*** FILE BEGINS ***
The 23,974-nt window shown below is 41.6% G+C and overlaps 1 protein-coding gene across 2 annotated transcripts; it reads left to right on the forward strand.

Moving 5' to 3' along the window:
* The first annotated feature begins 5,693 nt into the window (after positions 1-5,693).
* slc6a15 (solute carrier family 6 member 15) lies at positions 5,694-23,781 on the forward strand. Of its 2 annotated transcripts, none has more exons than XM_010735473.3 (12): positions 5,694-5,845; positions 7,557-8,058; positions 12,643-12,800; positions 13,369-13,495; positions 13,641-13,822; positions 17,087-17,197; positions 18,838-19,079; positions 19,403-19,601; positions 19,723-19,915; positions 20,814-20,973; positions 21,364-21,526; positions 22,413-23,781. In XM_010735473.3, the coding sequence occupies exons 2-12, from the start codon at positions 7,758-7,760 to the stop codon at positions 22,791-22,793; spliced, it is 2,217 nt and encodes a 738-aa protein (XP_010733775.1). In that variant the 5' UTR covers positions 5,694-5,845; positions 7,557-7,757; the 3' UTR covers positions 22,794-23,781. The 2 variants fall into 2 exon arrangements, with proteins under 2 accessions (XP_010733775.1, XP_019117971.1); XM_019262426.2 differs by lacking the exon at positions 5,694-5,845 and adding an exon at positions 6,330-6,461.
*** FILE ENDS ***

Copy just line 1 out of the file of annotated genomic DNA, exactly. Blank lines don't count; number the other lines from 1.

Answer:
The 23,974-nt window shown below is 41.6% G+C and overlaps 1 protein-coding gene across 2 annotated transcripts; it reads left to right on the forward strand.